In April, New York City approved a pilot program to let people to hail cabs on their smartphones. UberTaxi became the first approved participant in the pilot program that seemed poised to revolutionize the way we hail cabs.
But according to initial data from the program's first month, these smartphone apps have miles to go before they become a ubiquitous alternative to waving your hand in the air on a street corner. In June, smartphone-based taxi requests accounted for less than 0.25% of all yellow cab rides hailed in the city.
It's reasonable to assume the ability to order a car wherever you are could extend service to more far-flung areas where taxicabs may normally be scarce. But pilot data shows nearly 80% of rides requested in June came from within Manhattan. In Staten Island, where Taxi and Limousine commissioner David Yassky says "finding a yellow taxi is just one step above finding a unicorn," five potential passengers requested taxis from their phones (and just one actually got a ride) in the entire month.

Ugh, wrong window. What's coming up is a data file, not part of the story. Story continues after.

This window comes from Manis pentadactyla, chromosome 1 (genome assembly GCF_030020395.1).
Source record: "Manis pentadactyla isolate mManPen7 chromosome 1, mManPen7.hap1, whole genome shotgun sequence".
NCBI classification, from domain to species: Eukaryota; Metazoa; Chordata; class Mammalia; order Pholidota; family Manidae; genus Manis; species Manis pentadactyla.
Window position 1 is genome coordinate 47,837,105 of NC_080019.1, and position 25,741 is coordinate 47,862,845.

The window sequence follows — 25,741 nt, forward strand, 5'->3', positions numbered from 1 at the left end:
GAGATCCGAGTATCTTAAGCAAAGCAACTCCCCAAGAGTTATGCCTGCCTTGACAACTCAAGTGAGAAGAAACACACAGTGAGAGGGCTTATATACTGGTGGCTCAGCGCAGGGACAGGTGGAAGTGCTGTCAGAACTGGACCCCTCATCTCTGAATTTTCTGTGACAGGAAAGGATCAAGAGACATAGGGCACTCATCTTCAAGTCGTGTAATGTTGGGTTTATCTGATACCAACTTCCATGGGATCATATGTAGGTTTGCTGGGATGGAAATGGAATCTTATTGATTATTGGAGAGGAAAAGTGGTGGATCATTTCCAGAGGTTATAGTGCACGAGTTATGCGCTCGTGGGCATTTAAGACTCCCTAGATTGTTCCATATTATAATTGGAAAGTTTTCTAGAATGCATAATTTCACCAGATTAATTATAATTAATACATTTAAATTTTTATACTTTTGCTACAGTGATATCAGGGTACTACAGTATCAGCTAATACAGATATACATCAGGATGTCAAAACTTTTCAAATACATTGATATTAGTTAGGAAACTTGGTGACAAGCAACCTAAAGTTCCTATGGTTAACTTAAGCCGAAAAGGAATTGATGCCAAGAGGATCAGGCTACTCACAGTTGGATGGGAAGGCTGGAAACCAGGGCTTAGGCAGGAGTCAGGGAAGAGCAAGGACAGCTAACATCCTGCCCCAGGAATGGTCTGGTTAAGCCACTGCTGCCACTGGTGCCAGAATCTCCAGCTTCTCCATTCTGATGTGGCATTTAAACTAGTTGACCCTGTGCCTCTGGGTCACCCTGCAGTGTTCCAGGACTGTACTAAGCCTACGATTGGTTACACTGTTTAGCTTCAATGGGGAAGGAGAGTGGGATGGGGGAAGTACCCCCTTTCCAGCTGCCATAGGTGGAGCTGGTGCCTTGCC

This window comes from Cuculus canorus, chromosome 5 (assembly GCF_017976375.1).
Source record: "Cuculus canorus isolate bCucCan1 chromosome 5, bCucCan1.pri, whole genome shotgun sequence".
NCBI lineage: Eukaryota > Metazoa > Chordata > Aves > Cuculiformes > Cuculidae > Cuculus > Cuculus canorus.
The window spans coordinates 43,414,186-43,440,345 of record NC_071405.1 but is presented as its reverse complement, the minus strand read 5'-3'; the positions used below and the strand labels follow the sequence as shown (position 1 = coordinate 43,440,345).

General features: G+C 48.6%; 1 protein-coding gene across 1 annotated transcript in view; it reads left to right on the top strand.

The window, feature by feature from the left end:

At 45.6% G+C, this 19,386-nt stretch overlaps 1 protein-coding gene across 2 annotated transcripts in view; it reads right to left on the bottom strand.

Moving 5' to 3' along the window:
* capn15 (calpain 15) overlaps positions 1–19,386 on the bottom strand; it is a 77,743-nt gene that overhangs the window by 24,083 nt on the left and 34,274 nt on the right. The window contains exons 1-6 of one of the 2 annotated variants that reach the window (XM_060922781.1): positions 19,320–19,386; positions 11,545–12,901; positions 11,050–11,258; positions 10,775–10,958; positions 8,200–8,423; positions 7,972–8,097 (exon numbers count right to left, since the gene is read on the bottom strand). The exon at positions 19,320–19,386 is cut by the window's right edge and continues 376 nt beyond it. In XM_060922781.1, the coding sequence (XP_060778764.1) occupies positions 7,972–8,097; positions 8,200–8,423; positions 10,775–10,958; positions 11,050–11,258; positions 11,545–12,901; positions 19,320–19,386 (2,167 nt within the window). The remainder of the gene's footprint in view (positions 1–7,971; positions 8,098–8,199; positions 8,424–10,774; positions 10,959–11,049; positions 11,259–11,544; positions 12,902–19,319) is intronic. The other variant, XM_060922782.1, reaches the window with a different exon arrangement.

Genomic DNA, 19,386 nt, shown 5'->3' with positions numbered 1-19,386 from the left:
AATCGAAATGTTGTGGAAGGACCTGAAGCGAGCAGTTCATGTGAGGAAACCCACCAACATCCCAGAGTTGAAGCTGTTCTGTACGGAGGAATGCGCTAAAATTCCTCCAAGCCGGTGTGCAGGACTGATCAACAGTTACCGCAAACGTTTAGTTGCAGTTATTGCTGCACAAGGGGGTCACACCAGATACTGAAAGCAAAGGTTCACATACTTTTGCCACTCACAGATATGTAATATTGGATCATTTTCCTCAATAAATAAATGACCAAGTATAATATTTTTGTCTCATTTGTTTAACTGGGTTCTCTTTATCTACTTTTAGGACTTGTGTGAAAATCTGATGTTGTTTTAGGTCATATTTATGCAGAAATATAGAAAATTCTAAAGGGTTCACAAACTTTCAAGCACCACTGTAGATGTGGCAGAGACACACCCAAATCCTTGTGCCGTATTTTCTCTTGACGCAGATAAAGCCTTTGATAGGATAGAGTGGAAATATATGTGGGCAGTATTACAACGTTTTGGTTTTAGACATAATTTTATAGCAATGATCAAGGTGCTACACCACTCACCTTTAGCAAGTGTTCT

Perhaps surprisingly, only 17% of the 117,000 requests made through e-hailing apps translated into actual transactions, in which a driver successfully picked up the passenger who originally requested the ride. There are several reasons why a ride requested via smartphone might not be successful: I've had drivers double-book rides; I've skipped out on an inbound cab because I found an available one sooner (oops); and, one time, I actually caught a stranger attempting to get into the UberTaxi I had hailed minutes after my Hailo ride canceled on me.
Of course, this is only data culled from the first four weeks of a 12-month program. But we want to know: Have you ever used a smartphone app to hail a cab? What was your experience like? Tell us in the comments.
[Image: Flickr user danichro]